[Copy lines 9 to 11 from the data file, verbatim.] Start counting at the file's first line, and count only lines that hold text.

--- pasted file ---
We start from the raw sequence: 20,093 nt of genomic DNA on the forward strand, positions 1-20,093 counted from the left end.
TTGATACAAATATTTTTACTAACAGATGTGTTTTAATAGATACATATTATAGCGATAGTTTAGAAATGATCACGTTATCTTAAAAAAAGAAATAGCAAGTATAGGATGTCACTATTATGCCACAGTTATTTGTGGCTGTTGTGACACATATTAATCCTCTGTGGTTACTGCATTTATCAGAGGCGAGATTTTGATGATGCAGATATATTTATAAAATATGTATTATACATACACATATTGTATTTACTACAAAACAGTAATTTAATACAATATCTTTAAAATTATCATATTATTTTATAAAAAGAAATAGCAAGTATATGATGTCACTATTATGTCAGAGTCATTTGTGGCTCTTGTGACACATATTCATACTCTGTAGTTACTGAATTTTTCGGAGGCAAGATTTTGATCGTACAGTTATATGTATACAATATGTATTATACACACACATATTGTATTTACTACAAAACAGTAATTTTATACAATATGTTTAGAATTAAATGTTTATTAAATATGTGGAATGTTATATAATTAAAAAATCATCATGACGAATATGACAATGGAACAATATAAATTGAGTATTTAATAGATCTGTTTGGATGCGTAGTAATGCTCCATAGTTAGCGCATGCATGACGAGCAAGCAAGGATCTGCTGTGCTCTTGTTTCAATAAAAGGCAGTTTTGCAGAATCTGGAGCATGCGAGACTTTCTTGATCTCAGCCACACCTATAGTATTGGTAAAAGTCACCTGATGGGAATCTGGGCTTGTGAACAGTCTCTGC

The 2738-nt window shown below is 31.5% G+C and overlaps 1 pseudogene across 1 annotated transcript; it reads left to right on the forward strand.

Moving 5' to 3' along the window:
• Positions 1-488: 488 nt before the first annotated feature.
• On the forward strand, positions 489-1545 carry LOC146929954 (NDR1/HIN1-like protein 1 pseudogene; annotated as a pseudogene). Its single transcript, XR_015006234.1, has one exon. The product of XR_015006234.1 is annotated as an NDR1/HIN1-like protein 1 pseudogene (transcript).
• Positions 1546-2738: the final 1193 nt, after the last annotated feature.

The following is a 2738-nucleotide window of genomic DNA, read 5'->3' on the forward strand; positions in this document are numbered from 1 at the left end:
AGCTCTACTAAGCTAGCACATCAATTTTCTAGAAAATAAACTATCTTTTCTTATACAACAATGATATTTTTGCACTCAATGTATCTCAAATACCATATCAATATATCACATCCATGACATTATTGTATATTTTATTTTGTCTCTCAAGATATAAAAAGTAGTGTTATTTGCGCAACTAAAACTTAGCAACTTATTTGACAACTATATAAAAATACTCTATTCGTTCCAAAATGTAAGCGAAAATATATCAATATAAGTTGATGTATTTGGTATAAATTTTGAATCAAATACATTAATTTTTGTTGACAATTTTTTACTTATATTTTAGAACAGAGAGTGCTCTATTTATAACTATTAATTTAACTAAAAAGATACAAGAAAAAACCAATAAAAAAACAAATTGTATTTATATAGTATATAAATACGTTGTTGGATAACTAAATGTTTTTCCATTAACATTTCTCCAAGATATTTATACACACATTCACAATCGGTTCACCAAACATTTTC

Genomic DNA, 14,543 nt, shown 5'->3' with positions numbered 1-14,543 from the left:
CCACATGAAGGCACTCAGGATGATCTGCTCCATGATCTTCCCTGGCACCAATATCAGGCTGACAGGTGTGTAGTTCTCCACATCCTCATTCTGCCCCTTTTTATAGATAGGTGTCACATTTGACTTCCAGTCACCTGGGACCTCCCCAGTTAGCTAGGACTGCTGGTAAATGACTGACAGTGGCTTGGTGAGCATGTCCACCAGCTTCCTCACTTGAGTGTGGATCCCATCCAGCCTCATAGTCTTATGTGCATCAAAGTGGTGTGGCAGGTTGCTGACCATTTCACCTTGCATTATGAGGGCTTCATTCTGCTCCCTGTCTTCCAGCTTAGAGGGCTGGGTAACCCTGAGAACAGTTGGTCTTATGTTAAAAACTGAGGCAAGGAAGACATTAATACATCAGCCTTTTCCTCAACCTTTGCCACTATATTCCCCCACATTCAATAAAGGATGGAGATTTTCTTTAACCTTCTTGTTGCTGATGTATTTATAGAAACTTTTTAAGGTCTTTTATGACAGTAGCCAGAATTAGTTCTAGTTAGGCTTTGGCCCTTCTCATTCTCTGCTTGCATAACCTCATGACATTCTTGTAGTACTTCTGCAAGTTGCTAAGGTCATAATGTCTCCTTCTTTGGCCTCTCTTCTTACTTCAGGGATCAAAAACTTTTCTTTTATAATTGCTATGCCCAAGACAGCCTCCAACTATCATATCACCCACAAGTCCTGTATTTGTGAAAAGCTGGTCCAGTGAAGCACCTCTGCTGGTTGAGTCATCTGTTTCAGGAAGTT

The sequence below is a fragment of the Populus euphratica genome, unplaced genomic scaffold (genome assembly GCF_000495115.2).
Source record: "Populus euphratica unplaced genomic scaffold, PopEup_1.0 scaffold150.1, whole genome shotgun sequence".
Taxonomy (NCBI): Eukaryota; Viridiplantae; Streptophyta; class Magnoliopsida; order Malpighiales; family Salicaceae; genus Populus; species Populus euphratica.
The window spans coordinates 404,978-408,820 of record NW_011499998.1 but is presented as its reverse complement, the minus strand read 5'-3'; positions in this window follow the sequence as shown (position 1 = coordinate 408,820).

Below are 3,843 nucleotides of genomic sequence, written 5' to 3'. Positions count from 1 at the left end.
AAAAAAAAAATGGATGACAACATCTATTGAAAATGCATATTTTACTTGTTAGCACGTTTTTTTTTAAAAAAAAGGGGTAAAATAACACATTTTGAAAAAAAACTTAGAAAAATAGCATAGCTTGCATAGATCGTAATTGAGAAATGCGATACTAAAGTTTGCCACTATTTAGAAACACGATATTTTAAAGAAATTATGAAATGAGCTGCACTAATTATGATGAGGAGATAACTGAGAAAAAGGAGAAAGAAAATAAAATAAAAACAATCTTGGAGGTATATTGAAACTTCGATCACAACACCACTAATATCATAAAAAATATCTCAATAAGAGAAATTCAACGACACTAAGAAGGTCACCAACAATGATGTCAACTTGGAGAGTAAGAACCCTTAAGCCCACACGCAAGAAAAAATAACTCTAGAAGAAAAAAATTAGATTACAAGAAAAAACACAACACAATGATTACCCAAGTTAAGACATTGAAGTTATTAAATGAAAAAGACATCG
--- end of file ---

AGCTCTACTAAGCTAGCACATCAATTTTCTAGAAAATAAACTATCTTTTCTTATACAACAATGATATTTTTGCACTCAATGTATCTCAAATACCATATCAATATATCACATCCATGACATTATTGTATATTTTATTTTGTCTCTCAAGATATAAAAAGTAGTGTTATTTGCGCAACTAAAACTTAGCAACTTATTTGACAACTATATAAAAATACTCTATTCGTTCCAAAATGTAAGCGAAAATATATCAATATAAGTTGATGTATTTGGTATAAATTTTGAATCAAATACATTAATTTTTGTTGACAATTTTTTACTTATATTTTAGAACAGAGAGTGCTCTATTTATAACTATTAATTTAACTAAAAAGATACAAGAAAAAACCAATAAAAAAACAAATTGTATTTATATAGTATATAAATACGTTGTTGGATAACTAAATGTTTTTCCATTAACATTTCTCCAAGATATTTATACACACATTCACAATCGGTTCACCAAACATTTTC

Genomic DNA, 14,543 nt, shown 5'->3' with positions numbered 1-14,543 from the left:
CCACATGAAGGCACTCAGGATGATCTGCTCCATGATCTTCCCTGGCACCAATATCAGGCTGACAGGTGTGTAGTTCTCCACATCCTCATTCTGCCCCTTTTTATAGATAGGTGTCACATTTGACTTCCAGTCACCTGGGACCTCCCCAGTTAGCTAGGACTGCTGGTAAATGACTGACAGTGGCTTGGTGAGCATGTCCACCAGCTTCCTCACTTGAGTGTGGATCCCATCCAGCCTCATAGTCTTATGTGCATCAAAGTGGTGTGGCAGGTTGCTGACCATTTCACCTTGCATTATGAGGGCTTCATTCTGCTCCCTGTCTTCCAGCTTAGAGGGCTGGGTAACCCTGAGAACAGTTGGTCTTATGTTAAAAACTGAGGCAAGGAAGACATTAATACATCAGCCTTTTCCTCAACCTTTGCCACTATATTCCCCCACATTCAATAAAGGATGGAGATTTTCTTTAACCTTCTTGTTGCTGATGTATTTATAGAAACTTTTTAAGGTCTTTTATGACAGTAGCCAGAATTAGTTCTAGTTAGGCTTTGGCCCTTCTCATTCTCTGCTTGCATAACCTCATGACATTCTTGTAGTACTTCTGCAAGTTGCTAAGGTCATAATGTCTCCTTCTTTGGCCTCTCTTCTTACTTCAGGGATCAAAAACTTTTCTTTTATAATTGCTATGCCCAAGACAGCCTCCAACTATCATATCACCCACAAGTCCTGTATTTGTGAAAAGCTGGTCCAGTGAAGCACCTCTGCTGGTTGAGTCATCTGTTTCAGGAAGTT